Re-Post: Sheriff, NRA and Welfare

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(Note: I finally got around to writing a response to this article. The revised blog post is being re-published as a new entry.)

This is the kind of uninformed vitriol that makes addressing poverty in the USA unnecessarily difficult.

In an appearance Monday on Fox, Sheriff Clarke, who is African-American, offered his explanation for the major cause of riots in Milwaukee and other cities: “You know what encourages this? The growth of the welfare state. These are underclass behaviors. Seventy percent of the kids born in Milwaukee … are born without an engaged father in their life. So I look at the progressive policies that have marginalized black dads. They push them to the side and say ‘you’re not needed.’ Uncle Sam is going to be the dad, he’s going to provide for the kids, he’s going to feed the kids … Uncle Sam has been a horrible father. Uncle Sam does not love these kids. He might keep a little food in their mouths and that is about it. But we all know the importance of an intact family, what it can do to shape the behavior of kids.”

Of course, it is unsurprising that this appeared on FOX News. But, media biases aside, what this man is saying is that community networks have broken down and that needs to change.

Um…YES!…liberals and anti-poverty activists have been saying exactly that for decades. In fact, Evicted: Poverty and Profit in the American City by Matthew Desmond (Quotes from this books can be found HERE)  clearly illustrates the way that a lack of universal healthcare, widespread poverty (particularly mostly through disturbingly common low-wage jobs), the crash caused by predatory lending within the banking system, the actions of predatory landlords and…ultimately…relatively recently established culture of evict-take everything-and-forced movement has resulted in the breakdown of all kinds of community networks. In short: people unable to land in a physical location they can call home are significantly less capable of creating and maintaining relationships with other people.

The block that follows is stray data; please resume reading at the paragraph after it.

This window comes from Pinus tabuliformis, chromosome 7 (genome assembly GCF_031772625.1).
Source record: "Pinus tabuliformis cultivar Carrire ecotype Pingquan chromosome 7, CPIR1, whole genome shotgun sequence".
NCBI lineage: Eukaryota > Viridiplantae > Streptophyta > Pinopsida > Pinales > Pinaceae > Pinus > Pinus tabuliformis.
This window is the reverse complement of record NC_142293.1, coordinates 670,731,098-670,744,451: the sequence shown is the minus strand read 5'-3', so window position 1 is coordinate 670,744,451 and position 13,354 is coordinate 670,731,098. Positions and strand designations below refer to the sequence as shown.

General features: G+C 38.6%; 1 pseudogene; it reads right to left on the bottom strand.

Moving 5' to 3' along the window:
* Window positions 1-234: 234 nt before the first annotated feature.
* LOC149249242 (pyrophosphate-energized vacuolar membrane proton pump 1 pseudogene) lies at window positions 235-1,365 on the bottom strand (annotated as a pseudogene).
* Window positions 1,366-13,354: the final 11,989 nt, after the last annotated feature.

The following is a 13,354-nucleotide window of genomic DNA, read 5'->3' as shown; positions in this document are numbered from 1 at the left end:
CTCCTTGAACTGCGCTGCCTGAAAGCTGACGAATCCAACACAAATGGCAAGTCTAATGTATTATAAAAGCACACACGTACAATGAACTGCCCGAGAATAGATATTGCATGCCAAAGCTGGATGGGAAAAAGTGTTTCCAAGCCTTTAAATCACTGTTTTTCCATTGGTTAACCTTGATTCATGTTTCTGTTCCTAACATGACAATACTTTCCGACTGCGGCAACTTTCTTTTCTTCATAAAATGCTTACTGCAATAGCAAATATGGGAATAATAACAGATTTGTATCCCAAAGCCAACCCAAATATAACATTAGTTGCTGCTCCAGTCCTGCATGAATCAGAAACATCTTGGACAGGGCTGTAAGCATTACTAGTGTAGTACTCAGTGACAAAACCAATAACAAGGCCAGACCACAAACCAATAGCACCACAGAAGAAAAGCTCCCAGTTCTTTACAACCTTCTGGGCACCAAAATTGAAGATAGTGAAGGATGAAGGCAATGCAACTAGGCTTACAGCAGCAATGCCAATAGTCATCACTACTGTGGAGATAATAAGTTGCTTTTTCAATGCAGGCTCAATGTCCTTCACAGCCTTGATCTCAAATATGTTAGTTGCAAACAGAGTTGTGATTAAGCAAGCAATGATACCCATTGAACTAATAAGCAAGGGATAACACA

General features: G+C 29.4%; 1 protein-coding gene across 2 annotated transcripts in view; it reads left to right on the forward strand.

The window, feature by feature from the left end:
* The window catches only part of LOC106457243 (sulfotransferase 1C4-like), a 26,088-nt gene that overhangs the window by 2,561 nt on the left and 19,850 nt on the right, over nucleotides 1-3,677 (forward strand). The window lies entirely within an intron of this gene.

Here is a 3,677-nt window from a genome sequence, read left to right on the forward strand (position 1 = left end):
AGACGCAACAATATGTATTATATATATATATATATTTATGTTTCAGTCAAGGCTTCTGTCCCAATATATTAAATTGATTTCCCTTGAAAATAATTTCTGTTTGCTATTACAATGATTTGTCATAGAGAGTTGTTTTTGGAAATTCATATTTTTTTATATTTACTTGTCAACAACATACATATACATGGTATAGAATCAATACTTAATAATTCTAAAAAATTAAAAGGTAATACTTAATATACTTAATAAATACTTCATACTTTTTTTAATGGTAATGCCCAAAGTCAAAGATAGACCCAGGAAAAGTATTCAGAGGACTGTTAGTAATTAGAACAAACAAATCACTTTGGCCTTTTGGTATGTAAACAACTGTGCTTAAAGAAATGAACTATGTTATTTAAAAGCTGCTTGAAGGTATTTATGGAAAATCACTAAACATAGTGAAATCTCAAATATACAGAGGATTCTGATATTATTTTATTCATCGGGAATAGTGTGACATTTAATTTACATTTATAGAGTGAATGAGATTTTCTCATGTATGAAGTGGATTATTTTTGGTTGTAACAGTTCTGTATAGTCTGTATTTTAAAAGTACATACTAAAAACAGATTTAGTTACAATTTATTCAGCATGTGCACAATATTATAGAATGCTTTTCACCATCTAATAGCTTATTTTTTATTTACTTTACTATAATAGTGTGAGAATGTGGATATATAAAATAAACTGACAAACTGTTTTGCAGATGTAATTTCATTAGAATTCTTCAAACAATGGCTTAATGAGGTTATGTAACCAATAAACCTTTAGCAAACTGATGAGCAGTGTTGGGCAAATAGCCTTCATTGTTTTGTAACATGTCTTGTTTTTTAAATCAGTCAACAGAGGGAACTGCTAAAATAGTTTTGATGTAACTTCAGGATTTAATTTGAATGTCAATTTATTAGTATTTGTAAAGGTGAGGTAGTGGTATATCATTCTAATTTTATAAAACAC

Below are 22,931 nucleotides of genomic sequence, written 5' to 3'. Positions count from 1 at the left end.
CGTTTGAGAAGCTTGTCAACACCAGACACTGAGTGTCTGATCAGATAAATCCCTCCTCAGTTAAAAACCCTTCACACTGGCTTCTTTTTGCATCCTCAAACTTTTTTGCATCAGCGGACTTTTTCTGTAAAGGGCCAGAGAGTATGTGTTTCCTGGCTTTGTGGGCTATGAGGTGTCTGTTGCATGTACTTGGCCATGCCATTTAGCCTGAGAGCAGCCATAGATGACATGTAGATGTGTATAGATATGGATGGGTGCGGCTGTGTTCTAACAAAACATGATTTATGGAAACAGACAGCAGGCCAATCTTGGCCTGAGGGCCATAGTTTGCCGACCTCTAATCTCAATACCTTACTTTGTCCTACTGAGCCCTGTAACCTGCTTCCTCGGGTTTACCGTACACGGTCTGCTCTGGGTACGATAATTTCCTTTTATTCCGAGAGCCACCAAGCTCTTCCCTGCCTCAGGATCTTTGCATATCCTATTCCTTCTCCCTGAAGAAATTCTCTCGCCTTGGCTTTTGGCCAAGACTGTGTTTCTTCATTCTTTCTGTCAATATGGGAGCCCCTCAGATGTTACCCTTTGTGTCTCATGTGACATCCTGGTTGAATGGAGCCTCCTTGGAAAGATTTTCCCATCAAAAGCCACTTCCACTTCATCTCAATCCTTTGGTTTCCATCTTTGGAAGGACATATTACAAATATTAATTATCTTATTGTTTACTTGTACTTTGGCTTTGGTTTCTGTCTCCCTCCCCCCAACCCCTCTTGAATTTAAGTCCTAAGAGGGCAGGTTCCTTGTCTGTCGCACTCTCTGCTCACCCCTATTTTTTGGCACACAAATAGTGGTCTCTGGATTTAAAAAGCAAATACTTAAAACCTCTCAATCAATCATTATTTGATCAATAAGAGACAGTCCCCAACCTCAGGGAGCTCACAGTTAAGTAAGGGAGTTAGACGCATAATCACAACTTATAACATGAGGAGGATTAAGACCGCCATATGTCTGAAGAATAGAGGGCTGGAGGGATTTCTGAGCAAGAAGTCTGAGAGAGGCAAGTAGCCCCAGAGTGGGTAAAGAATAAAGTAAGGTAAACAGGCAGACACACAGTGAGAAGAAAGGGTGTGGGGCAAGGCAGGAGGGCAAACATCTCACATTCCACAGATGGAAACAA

A young African-American man found by a TV camera during the weekend riot said: “The rich people, they got all this money, and they not … trying to give us none.” Really? All of that tax money spent on anti-poverty programs for the last 50 years never trickled-down to him? This poisonous attitude has been promoted by progressives and has not helped the poor rise above their circumstances.

What is it about right-wing conservatives constantly refusing to evaluate the actions of the rich? If you have money you are without blame. Challenging the lack of financial opportunities available to specific communities is automatically proof that the individual asking the question is lazy or trying to ‘work the system.’ There is something inherently wrong with that level of blind-faith in a select community of people based on financial resources alone.

This young man should talk to Sheriff Clarke about changing his attitude. Some self-evaluation and an internal re-adjustment would do more for him than any anti-poverty program the Democrats could dream up.

The only anti-poverty program the conservatives have ever developed is this: take away everything and toss the low lifes out into the street. If they die of starvation, exposure or violence, so much the better – fewer people and more stuff for us!

If the right-wing ever took the time to actually acknowledge the problem and TRY to address it, they might see just how real and difficult and complicated (and directly related to the actions and decisions of wealthy people) this issue is.

They also might find more poor people coming their way. But, those people would be lower-class people and…well…that’s not who they are, what they do or how they operate.

Thomas: Sheriff David Clarke speaks truth, Clarion-Ledger, Cal Thomas, Syndicated columnist, August 19, 2016